(3) Yes, in a free country like the US if someone thinks the constitution is wrong and needs to be replaced or changed dramatically he/she is entitled to say so. But we have people like Zaid Shakir who, in my opinion, should put up or shut up. Why doesn’t he say clearly and unambiguously what Muslims should strive for regarding the US Constitution. (That would be an interesting article for loowatch.) I’m sure you are familiar with the views of Yusuf Al-Qaradawi and Syed Mawdudi the founder of Jamaat-e-Islami.

    And if he is so keen on a Sharia replacement for the Constitution why doesn’t he go and live in Iran, or Saudi Arabia or Syria or Pakistan …. where he can experience Sharia in action.

    (4) “…. So if that’s your approach, then I’ll wish you well in the Cult of Spencer” There you go again!!!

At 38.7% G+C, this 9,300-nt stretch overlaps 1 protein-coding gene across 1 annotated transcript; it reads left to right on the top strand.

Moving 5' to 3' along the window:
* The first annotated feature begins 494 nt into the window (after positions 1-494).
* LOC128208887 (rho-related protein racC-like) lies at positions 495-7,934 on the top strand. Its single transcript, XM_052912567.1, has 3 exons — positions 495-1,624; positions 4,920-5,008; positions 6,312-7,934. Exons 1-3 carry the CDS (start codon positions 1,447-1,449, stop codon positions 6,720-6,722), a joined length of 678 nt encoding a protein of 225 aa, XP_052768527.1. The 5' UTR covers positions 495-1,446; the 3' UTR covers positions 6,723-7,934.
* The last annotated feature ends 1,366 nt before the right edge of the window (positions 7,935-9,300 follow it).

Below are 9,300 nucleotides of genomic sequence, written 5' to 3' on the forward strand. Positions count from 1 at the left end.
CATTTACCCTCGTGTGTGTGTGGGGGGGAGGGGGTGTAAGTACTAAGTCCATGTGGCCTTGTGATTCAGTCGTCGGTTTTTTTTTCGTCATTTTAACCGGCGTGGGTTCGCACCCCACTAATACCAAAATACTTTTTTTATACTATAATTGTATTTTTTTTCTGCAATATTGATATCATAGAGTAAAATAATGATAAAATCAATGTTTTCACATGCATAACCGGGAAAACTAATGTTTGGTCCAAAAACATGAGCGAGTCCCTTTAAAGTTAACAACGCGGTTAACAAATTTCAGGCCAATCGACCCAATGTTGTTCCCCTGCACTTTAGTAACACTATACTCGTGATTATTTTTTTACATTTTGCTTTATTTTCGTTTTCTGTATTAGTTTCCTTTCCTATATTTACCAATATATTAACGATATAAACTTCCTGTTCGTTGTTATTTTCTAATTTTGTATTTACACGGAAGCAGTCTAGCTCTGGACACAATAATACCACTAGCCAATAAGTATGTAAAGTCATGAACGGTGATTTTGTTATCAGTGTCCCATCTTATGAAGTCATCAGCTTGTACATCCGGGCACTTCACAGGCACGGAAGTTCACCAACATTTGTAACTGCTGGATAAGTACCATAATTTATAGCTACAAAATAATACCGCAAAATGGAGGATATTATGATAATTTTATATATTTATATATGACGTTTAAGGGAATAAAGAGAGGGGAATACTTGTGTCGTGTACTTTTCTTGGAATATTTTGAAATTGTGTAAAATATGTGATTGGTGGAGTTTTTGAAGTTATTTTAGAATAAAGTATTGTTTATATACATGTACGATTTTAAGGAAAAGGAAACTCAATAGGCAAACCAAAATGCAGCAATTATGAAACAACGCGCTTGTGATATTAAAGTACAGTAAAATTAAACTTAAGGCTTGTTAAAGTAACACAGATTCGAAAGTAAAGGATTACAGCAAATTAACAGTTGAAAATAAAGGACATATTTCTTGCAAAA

• Tighe McCandless

    “A bigot, by the way, is someone who knows nothing about what he is criticising.”

    This is simply not true.

    A bigot merely means someone who is intolerant – to varying degrees – to members that are not part of their chosen ‘in group,’ whatever that happens to be. No more and no less. No definition includes how qualified someone is when discussing the matter.

    Indeed, the best bigots are those who manage to hide behind mountains of data in a way that makes them look very intelligent. Men like Jared Taylor, of American Renaissance, for example, are very good at twisting statistics and will provide many, many links, but that does not necessarily mean that said information is good or that their agenda is not well understood. Taylor can doll it up however he likes but there’s no denying that one may really boil his argument down to, “Everyone non-white (except eastern Asians) is genetically inferior [which he essentially says as much],” and while he never calls for out and out violence against them, he gives his readers every impression that it it would be permissible for them to do so.